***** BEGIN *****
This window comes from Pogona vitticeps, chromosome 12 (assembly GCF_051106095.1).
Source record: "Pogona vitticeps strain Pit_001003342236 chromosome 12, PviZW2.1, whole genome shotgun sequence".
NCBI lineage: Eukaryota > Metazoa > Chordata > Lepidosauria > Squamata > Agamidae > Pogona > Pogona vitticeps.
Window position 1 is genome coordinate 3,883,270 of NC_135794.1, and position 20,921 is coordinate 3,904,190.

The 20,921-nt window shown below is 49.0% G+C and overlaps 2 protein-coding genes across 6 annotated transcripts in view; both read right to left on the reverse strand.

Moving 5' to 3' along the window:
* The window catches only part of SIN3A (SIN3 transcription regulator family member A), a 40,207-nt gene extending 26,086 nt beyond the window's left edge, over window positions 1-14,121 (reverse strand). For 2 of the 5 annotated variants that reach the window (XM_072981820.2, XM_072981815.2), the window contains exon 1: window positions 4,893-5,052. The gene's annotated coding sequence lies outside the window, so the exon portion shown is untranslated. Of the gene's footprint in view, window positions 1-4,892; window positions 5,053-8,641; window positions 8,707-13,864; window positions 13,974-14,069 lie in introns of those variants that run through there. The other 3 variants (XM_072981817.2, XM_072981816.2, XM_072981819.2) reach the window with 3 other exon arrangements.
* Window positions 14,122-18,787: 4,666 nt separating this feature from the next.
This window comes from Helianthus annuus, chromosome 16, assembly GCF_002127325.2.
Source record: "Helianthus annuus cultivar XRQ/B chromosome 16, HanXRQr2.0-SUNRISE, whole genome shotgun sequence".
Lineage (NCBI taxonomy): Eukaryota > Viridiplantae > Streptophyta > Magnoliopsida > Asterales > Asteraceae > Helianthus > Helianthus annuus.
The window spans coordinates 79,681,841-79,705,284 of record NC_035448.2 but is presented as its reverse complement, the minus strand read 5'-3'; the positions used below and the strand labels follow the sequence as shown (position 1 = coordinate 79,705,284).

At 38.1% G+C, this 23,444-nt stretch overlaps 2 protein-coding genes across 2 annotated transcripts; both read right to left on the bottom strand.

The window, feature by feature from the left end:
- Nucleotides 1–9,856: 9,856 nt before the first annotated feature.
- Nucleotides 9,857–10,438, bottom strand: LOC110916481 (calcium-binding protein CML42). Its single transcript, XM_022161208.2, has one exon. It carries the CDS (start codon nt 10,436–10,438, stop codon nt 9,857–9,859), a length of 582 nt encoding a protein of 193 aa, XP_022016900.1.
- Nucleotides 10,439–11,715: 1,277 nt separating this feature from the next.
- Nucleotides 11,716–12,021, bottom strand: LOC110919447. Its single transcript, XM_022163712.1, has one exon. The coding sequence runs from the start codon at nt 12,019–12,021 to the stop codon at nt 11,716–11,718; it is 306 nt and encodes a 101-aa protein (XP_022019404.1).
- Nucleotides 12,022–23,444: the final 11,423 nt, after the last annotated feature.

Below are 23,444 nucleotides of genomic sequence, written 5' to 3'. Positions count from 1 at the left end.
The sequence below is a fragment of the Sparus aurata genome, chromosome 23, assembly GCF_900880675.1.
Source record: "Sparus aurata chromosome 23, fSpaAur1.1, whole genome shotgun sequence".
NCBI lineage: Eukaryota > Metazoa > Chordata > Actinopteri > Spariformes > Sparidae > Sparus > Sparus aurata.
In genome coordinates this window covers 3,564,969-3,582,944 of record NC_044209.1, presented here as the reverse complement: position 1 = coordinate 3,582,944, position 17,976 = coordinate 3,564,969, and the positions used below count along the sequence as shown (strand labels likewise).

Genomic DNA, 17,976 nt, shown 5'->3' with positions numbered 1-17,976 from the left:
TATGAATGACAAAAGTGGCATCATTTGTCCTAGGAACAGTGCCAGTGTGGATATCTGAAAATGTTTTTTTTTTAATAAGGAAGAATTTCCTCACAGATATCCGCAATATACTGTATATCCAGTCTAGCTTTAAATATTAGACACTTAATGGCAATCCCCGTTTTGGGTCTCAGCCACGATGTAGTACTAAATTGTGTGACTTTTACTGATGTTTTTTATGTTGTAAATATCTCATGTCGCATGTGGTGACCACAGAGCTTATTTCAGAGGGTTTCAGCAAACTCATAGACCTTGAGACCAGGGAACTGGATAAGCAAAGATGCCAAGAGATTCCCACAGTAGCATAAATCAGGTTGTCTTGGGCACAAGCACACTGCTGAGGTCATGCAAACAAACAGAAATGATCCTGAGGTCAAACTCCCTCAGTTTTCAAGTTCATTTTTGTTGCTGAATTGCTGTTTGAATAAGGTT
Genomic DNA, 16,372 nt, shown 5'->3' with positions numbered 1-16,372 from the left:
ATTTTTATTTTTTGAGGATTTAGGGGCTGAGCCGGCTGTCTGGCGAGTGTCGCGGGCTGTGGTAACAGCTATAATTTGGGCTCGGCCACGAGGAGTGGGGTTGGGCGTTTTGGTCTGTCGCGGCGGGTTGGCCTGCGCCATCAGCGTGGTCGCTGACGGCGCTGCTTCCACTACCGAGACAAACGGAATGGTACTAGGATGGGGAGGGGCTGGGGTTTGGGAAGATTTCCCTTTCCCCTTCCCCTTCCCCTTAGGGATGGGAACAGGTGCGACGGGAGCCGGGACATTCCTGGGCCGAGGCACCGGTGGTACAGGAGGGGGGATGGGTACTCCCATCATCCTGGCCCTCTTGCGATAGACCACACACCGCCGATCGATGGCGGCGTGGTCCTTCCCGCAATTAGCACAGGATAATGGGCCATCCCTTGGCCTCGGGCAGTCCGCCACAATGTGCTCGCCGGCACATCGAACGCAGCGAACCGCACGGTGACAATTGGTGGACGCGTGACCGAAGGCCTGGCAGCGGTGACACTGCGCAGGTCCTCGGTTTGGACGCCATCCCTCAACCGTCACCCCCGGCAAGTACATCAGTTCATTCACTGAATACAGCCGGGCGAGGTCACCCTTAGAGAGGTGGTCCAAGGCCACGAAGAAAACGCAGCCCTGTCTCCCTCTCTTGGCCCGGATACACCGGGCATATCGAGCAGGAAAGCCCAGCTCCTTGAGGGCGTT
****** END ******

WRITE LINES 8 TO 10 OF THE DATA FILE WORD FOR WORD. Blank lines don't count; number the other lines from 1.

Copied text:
* Window positions 14,122-18,787: 4,666 nt separating this feature from the next.
This window comes from Helianthus annuus, chromosome 16, assembly GCF_002127325.2.
Source record: "Helianthus annuus cultivar XRQ/B chromosome 16, HanXRQr2.0-SUNRISE, whole genome shotgun sequence".